When Should I Start Withdrawing Annuities?

by Bradley James Bryant ; Updated July 27, 2017

Annuities are one of the most common forms of saving for retirement. They are good for deferring taxes on contributions up until a certain age, or as a safeguard against a life-altering event. However, if you choose to withdraw your annuity early, the earnings could be taxed as ordinary income. You must pay an additional 10 percent on the withdrawal as a penalty to the IRS, and you may have to pay a fee, referred to as a surrender fee, to the manager of your annuity fund. So the best time to withdraw money is after you reach age 59 1/2.

Annuity Defined

An annuity is an investment contract between you and a financial-services firm, which usually is an insurance company. The goal is to provide retirement income on a tax-deferred basis. As your contributions accumulate, your annuity grows, leaving you with a variety of options when you're ready to start withdrawing.

Surrender Fees

Withdrawals from annuities are generally taxed at 10 percent before age 59 1/2. The 10 percent serves as a penalty for early withdrawal. Once you've reached 59 1/2 you can withdraw your money in one of two ways: through a partial or total lump sum, without having to pay a tax penalty. In addition to a penalty, most annuities charge a surrender fee for making withdrawals before a certain time. The surrender charges vary from annuity to annuity and will decrease over time. For instance, surrender or withdrawal charges may be 10 percent in the first year and 5 percent in the 10th.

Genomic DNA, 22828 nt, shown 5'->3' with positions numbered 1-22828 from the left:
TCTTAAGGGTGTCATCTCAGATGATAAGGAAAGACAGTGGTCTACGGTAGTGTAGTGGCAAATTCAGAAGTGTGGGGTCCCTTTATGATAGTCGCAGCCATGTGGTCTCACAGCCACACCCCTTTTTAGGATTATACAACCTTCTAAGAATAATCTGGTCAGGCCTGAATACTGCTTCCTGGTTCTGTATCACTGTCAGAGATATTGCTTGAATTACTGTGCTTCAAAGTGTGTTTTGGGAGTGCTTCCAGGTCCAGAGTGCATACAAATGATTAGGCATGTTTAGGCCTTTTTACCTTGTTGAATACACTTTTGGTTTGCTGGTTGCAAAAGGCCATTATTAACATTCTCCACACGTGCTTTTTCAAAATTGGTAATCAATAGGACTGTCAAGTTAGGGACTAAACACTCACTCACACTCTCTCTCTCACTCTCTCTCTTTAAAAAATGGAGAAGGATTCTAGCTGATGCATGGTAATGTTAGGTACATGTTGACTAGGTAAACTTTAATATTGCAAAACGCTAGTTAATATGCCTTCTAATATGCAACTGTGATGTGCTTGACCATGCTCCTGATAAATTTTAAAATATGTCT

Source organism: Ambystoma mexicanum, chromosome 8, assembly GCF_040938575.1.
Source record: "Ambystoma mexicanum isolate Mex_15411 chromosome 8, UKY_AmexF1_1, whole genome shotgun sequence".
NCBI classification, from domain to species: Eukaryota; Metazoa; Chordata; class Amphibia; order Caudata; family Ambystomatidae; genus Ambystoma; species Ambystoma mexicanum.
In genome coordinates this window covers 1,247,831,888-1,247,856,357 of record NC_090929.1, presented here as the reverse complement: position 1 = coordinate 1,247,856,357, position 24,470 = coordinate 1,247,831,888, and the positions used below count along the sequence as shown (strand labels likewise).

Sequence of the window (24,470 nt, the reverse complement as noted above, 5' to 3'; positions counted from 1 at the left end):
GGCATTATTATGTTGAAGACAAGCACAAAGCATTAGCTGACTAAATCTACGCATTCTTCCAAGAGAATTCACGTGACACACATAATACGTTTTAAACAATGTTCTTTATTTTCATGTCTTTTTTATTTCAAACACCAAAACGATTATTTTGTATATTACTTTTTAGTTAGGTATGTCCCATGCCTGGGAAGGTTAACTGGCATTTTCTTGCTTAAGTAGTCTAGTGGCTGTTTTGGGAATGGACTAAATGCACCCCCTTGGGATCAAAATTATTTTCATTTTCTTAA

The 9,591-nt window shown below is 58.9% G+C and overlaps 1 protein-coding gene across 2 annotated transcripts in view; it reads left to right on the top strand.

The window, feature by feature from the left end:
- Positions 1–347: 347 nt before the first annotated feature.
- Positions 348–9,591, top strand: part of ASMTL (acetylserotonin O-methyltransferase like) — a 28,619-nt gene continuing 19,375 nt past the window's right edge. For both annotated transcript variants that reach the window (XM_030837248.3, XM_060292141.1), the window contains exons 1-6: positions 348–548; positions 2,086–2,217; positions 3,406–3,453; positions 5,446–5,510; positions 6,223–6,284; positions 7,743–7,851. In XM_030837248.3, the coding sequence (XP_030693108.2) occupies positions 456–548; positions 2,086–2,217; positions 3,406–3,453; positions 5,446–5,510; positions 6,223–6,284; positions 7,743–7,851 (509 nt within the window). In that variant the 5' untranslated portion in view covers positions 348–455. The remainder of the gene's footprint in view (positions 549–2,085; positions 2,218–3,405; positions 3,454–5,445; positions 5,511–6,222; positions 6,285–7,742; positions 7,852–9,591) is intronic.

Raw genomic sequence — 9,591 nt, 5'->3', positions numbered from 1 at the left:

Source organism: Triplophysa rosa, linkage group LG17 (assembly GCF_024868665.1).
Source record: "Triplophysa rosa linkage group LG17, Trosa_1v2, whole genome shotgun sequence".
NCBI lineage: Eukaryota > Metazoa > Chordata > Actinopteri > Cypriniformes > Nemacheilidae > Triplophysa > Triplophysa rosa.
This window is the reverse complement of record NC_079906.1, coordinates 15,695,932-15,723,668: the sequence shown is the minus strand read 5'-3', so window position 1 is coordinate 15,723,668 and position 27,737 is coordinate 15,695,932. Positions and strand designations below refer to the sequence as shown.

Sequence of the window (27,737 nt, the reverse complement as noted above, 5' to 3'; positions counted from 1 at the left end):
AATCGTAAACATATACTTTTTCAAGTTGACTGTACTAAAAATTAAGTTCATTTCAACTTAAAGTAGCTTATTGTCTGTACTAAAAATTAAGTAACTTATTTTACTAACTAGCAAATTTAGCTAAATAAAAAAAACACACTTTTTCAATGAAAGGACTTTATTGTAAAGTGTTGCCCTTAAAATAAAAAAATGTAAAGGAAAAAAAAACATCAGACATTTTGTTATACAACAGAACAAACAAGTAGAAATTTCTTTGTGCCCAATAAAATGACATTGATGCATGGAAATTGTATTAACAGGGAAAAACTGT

Special Cases

There are cases in which a surrender charge can be waived, including death, continuous confinement (30 days or more) in a nursing home facility, terminal illness or unemployment.

About the Author

Working as a full-time freelance writer/editor for the past two years, Bradley James Bryant has over 1500 publications on eHow, LIVESTRONG.com and other sites. She has worked for JPMorganChase, SunTrust Investment Bank, Intel Corporation and Harvard University. Bryant has a Master of Business Administration with a concentration in finance from Florida A&M University.